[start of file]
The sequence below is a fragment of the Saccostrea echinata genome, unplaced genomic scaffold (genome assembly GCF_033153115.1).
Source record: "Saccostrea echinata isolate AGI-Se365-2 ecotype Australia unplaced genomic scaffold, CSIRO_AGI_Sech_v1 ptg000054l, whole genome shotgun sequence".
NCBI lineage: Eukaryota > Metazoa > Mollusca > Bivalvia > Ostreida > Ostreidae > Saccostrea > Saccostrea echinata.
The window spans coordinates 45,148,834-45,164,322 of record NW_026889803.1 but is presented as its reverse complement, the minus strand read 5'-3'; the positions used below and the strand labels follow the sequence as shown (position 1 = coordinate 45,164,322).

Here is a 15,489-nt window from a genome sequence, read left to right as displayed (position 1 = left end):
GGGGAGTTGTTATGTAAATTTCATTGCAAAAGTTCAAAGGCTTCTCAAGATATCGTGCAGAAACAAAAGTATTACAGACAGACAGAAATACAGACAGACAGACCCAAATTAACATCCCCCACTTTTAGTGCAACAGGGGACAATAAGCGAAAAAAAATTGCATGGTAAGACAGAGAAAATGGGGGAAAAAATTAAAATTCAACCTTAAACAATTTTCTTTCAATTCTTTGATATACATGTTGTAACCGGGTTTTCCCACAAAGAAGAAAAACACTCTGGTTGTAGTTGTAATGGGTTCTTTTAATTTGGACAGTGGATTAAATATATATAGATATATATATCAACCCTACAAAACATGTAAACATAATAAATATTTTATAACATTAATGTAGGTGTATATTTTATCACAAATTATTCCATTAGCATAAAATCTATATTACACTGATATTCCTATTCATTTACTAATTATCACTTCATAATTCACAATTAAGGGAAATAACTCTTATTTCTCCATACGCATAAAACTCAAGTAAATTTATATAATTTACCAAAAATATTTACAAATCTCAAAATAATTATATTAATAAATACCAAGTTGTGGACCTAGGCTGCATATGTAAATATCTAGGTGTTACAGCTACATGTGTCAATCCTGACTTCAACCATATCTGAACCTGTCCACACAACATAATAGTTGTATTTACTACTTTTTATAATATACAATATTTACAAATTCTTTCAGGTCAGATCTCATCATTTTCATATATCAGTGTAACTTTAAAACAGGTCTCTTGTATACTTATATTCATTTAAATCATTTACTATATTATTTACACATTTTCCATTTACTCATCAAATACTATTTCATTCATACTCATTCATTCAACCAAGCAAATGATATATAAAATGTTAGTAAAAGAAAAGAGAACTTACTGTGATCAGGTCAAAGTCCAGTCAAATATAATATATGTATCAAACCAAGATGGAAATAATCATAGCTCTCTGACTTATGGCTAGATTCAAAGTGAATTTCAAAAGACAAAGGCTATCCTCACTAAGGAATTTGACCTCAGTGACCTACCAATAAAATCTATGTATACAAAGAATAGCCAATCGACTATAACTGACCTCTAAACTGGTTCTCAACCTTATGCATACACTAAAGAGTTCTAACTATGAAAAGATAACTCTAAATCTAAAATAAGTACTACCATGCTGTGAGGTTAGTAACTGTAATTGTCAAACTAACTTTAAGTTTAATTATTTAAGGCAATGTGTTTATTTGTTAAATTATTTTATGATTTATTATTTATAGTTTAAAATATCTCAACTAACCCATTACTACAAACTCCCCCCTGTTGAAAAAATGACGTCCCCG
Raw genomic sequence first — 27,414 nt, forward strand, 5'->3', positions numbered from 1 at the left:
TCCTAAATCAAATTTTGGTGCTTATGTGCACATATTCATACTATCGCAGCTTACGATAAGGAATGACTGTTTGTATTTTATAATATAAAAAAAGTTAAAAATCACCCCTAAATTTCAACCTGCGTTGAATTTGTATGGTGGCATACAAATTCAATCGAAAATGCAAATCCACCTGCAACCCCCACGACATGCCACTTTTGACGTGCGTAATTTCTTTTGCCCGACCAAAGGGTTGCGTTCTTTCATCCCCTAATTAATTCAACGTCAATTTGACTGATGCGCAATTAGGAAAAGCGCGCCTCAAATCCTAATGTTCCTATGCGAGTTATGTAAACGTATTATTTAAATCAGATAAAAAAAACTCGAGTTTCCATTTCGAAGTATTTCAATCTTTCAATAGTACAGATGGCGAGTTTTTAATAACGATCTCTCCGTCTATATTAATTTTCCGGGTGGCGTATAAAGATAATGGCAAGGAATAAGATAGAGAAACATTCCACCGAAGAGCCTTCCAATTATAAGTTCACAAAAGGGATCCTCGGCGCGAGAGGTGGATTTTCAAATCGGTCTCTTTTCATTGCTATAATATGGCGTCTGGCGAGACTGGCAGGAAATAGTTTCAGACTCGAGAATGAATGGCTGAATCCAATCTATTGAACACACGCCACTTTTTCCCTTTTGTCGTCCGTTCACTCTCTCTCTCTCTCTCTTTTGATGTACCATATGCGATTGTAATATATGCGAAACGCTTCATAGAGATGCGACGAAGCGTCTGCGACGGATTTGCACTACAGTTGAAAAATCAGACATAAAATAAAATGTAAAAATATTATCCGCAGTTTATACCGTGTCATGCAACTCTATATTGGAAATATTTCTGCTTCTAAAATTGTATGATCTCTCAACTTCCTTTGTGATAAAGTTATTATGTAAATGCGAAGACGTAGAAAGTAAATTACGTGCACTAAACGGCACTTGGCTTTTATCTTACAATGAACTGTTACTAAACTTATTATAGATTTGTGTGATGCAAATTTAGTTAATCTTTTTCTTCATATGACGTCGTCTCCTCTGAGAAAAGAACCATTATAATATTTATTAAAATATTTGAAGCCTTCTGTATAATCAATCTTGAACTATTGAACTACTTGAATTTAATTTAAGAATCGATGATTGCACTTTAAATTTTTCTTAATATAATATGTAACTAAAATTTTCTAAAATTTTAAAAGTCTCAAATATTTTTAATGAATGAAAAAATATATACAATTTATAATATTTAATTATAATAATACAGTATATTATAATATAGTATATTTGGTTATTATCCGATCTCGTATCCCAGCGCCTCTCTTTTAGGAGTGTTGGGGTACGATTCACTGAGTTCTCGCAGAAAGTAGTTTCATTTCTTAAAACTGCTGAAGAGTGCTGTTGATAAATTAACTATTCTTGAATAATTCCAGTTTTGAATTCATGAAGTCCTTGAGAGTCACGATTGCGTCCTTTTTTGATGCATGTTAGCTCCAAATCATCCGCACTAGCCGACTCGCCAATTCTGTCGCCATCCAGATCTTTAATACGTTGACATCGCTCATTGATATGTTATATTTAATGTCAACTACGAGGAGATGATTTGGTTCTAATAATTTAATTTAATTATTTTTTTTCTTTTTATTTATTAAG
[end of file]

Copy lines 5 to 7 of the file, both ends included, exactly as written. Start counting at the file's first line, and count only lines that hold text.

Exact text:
Here is a 15,489-nt window from a genome sequence, read left to right as displayed (position 1 = left end):
GGGGAGTTGTTATGTAAATTTCATTGCAAAAGTTCAAAGGCTTCTCAAGATATCGTGCAGAAACAAAAGTATTACAGACAGACAGAAATACAGACAGACAGACCCAAATTAACATCCCCCACTTTTAGTGCAACAGGGGACAATAAGCGAAAAAAAATTGCATGGTAAGACAGAGAAAATGGGGGAAAAAATTAAAATTCAACCTTAAACAATTTTCTTTCAATTCTTTGATATACATGTTGTAACCGGGTTTTCCCACAAAGAAGAAAAACACTCTGGTTGTAGTTGTAATGGGTTCTTTTAATTTGGACAGTGGATTAAATATATATAGATATATATATCAACCCTACAAAACATGTAAACATAATAAATATTTTATAACATTAATGTAGGTGTATATTTTATCACAAATTATTCCATTAGCATAAAATCTATATTACACTGATATTCCTATTCATTTACTAATTATCACTTCATAATTCACAATTAAGGGAAATAACTCTTATTTCTCCATACGCATAAAACTCAAGTAAATTTATATAATTTACCAAAAATATTTACAAATCTCAAAATAATTATATTAATAAATACCAAGTTGTGGACCTAGGCTGCATATGTAAATATCTAGGTGTTACAGCTACATGTGTCAATCCTGACTTCAACCATATCTGAACCTGTCCACACAACATAATAGTTGTATTTACTACTTTTTATAATATACAATATTTACAAATTCTTTCAGGTCAGATCTCATCATTTTCATATATCAGTGTAACTTTAAAACAGGTCTCTTGTATACTTATATTCATTTAAATCATTTACTATATTATTTACACATTTTCCATTTACTCATCAAATACTATTTCATTCATACTCATTCATTCAACCAAGCAAATGATATATAAAATGTTAGTAAAAGAAAAGAGAACTTACTGTGATCAGGTCAAAGTCCAGTCAAATATAATATATGTATCAAACCAAGATGGAAATAATCATAGCTCTCTGACTTATGGCTAGATTCAAAGTGAATTTCAAAAGACAAAGGCTATCCTCACTAAGGAATTTGACCTCAGTGACCTACCAATAAAATCTATGTATACAAAGAATAGCCAATCGACTATAACTGACCTCTAAACTGGTTCTCAACCTTATGCATACACTAAAGAGTTCTAACTATGAAAAGATAACTCTAAATCTAAAATAAGTACTACCATGCTGTGAGGTTAGTAACTGTAATTGTCAAACTAACTTTAAGTTTAATTATTTAAGGCAATGTGTTTATTTGTTAAATTATTTTATGATTTATTATTTATAGTTTAAAATATCTCAACTAACCCATTACTACAAACTCCCCCCTGTTGAAAAAATGACGTCCCCG
Raw genomic sequence first — 27,414 nt, forward strand, 5'->3', positions numbered from 1 at the left: